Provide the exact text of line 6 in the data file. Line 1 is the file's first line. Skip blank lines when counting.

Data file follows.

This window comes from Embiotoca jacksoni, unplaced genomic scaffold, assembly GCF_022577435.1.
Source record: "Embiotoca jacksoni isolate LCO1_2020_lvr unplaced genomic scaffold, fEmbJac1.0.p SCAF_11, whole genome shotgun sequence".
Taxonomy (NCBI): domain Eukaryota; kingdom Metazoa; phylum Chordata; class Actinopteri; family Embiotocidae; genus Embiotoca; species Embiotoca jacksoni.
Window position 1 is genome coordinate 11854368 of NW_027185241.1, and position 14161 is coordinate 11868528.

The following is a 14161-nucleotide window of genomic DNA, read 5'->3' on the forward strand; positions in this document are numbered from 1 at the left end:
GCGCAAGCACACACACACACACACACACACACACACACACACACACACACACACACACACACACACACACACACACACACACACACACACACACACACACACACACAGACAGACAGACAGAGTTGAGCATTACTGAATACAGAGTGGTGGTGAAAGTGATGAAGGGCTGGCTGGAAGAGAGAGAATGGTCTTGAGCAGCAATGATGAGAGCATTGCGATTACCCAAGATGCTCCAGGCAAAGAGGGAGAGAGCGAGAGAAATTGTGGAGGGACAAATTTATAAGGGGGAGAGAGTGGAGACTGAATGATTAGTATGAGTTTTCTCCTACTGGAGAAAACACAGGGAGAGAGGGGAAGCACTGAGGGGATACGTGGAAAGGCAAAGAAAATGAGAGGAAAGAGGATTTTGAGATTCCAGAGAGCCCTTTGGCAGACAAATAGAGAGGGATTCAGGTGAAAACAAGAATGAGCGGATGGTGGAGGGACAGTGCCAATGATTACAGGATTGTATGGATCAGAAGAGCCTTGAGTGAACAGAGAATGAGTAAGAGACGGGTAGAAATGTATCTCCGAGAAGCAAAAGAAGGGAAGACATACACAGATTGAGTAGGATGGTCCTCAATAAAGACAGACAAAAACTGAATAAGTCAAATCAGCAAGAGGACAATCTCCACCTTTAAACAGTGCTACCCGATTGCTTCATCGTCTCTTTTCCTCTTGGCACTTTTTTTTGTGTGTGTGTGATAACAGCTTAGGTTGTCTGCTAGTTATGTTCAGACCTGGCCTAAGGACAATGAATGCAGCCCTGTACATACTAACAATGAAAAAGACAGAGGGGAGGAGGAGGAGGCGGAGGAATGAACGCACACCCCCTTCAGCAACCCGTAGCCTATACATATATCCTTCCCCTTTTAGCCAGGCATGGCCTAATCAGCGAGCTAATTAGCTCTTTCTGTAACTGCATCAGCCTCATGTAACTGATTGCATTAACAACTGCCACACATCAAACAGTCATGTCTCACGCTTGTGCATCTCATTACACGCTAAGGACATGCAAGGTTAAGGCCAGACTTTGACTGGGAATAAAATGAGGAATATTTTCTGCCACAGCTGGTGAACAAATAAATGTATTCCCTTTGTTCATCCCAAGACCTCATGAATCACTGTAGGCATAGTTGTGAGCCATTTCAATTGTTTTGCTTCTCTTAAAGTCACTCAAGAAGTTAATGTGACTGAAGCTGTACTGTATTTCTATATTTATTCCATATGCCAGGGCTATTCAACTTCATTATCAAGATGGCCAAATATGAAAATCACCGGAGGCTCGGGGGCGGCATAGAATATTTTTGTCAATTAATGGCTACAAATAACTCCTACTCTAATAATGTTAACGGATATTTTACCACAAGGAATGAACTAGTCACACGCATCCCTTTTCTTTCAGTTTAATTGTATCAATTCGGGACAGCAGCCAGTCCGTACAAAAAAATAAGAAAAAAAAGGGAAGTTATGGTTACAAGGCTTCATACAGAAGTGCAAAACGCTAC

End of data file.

GCGCAAGCACACACACACACACACACACACACACACACACACACACACACACACACACACACACACACACACACACACACACACACACACACACACACACACACACAGACAGACAGACAGAGTTGAGCATTACTGAATACAGAGTGGTGGTGAAAGTGATGAAGGGCTGGCTGGAAGAGAGAGAATGGTCTTGAGCAGCAATGATGAGAGCATTGCGATTACCCAAGATGCTCCAGGCAAAGAGGGAGAGAGCGAGAGAAATTGTGGAGGGACAAATTTATAAGGGGGAGAGAGTGGAGACTGAATGATTAGTATGAGTTTTCTCCTACTGGAGAAAACACAGGGAGAGAGGGGAAGCACTGAGGGGATACGTGGAAAGGCAAAGAAAATGAGAGGAAAGAGGATTTTGAGATTCCAGAGAGCCCTTTGGCAGACAAATAGAGAGGGATTCAGGTGAAAACAAGAATGAGCGGATGGTGGAGGGACAGTGCCAATGATTACAGGATTGTATGGATCAGAAGAGCCTTGAGTGAACAGAGAATGAGTAAGAGACGGGTAGAAATGTATCTCCGAGAAGCAAAAGAAGGGAAGACATACACAGATTGAGTAGGATGGTCCTCAATAAAGACAGACAAAAACTGAATAAGTCAAATCAGCAAGAGGACAATCTCCACCTTTAAACAGTGCTACCCGATTGCTTCATCGTCTCTTTTCCTCTTGGCACTTTTTTTTGTGTGTGTGTGATAACAGCTTAGGTTGTCTGCTAGTTATGTTCAGACCTGGCCTAAGGACAATGAATGCAGCCCTGTACATACTAACAATGAAAAAGACAGAGGGGAGGAGGAGGAGGCGGAGGAATGAACGCACACCCCCTTCAGCAACCCGTAGCCTATACATATATCCTTCCCCTTTTAGCCAGGCATGGCCTAATCAGCGAGCTAATTAGCTCTTTCTGTAACTGCATCAGCCTCATGTAACTGATTGCATTAACAACTGCCACACATCAAACAGTCATGTCTCACGCTTGTGCATCTCATTACACGCTAAGGACATGCAAGGTTAAGGCCAGACTTTGACTGGGAATAAAATGAGGAATATTTTCTGCCACAGCTGGTGAACAAATAAATGTATTCCCTTTGTTCATCCCAAGACCTCATGAATCACTGTAGGCATAGTTGTGAGCCATTTCAATTGTTTTGCTTCTCTTAAAGTCACTCAAGAAGTTAATGTGACTGAAGCTGTACTGTATTTCTATATTTATTCCATATGCCAGGGCTATTCAACTTCATTATCAAGATGGCCAAATATGAAAATCACCGGAGGCTCGGGGGCGGCATAGAATATTTTTGTCAATTAATGGCTACAAATAACTCCTACTCTAATAATGTTAACGGATATTTTACCACAAGGAATGAACTAGTCACACGCATCCCTTTTCTTTCAGTTTAATTGTATCAATTCGGGACAGCAGCCAGTCCGTACAAAAAAATAAGAAAAAAAAGGGAAGTTATGGTTACAAGGCTTCATACAGAAGTGCAAAACGCTAC